“You’ll do anything that you can to help your fellow soldier, and a lot of the veterans who participate in this trial and other research still have that credo,” said George, who is also a physician at the Ralph H. Johnson VA Medical Center in Charleston, S.C. But a 40 percent remission rate is a lot higher than the 14 percent in the earlier NIMH study.
“The great news is that about 40 percent of these patients got substantially better,” George said. “I mean, they got their lives back.”
It’s possible that the stimulation itself may make a difference in alleviating medicine-resistant depression. Where the recent VA study used a type of coil to that’s more commonly used in TMS, called a “figure-8,” the Hampton VA’s device, manufactured by BrainsWay, uses a coil called “H1.” That coil produces deeper brain stimulation, though it is less targeted and more broad, researchers say. Data provided by BrainsWay showed that 42 percent of patients achieved remission within 20 sessions. Among those who continued to 30 sessions, 51 percent reached remission.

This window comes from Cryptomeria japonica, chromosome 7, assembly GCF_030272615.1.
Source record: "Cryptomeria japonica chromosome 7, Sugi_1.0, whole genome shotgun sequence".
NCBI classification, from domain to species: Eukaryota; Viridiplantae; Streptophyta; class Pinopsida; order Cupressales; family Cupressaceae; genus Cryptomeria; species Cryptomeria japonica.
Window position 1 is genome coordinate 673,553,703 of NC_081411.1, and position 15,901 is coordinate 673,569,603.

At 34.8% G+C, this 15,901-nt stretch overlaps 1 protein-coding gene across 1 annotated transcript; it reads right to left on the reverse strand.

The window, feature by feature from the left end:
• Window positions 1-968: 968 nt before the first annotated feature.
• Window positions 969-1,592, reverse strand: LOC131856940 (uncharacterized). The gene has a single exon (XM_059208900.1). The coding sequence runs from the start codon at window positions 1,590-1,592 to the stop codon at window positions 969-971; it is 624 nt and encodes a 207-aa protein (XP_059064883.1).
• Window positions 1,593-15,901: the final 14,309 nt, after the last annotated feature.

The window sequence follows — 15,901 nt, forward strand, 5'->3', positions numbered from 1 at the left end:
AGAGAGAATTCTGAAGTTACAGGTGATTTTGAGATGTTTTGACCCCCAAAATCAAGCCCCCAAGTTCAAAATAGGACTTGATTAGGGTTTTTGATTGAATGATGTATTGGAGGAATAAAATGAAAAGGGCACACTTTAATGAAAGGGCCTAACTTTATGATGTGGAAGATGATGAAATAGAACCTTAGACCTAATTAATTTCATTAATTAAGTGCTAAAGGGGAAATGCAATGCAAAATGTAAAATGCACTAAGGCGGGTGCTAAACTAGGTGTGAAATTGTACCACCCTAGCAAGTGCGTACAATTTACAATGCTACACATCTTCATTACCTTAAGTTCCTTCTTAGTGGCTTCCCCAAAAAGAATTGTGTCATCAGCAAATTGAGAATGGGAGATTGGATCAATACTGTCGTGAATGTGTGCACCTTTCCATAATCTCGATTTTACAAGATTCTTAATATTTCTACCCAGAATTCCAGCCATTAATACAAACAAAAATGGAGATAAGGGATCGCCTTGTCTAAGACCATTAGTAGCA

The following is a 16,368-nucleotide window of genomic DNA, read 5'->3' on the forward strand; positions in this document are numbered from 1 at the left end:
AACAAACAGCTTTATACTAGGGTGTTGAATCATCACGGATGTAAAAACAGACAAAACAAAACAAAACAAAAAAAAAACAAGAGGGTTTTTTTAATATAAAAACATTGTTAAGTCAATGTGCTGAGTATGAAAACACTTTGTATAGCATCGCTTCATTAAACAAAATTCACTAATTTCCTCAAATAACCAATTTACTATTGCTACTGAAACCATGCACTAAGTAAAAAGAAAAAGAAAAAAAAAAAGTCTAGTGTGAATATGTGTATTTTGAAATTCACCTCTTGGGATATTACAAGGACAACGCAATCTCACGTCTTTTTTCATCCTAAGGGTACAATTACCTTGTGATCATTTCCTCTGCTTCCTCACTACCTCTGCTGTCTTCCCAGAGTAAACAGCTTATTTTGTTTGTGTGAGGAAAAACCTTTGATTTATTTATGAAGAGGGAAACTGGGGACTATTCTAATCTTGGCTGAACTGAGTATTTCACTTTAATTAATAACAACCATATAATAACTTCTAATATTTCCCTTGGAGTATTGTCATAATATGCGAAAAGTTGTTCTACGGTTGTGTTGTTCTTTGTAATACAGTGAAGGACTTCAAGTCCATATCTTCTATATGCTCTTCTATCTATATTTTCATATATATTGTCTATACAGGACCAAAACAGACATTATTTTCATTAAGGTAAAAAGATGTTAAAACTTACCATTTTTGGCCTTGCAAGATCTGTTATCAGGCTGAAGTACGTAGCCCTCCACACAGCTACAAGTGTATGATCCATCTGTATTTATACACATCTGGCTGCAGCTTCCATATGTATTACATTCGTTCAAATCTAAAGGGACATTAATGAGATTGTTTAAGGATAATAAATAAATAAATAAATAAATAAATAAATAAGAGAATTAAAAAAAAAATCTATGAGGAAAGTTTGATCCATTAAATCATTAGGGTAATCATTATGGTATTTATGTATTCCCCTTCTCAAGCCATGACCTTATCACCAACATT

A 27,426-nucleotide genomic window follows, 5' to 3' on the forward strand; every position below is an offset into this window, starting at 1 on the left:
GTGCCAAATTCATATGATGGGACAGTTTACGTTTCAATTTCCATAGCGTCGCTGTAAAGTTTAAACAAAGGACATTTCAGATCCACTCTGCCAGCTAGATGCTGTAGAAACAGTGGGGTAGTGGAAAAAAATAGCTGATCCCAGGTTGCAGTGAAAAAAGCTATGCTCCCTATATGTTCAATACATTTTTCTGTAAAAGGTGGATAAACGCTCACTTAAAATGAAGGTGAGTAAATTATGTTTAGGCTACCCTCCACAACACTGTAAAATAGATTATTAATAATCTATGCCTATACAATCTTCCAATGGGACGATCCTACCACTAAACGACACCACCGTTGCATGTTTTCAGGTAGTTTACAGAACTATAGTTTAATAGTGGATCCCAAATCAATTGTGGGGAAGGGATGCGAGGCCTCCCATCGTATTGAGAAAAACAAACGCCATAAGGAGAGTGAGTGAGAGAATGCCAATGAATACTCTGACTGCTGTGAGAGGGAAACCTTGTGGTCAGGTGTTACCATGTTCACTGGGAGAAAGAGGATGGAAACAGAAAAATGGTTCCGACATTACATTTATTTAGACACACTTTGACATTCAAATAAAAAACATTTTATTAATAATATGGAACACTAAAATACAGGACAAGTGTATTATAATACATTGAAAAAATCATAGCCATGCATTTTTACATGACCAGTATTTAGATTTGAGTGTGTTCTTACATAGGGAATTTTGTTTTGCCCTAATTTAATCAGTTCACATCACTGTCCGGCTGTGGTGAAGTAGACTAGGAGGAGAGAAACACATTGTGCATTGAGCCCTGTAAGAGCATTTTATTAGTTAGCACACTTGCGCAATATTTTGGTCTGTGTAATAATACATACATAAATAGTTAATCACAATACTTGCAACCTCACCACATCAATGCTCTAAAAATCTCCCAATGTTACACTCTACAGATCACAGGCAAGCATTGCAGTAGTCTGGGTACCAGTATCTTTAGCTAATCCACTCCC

Campbell traces some of her struggle to an incident during a seven-month deployment to Saudi Arabia during Operation Desert Storm/Desert Shield from 1990 to 1991. She was a first responder in Dhahran, where a Scud missile bombing on a transient U.S. barracks killed 27 soldiers and injured nearly 100 personnel. The attack was among the deadliest of the war and she said she blamed herself for failing to do enough to save her fellow soldiers. Seeing and dealing with so much, she shut her emotions off.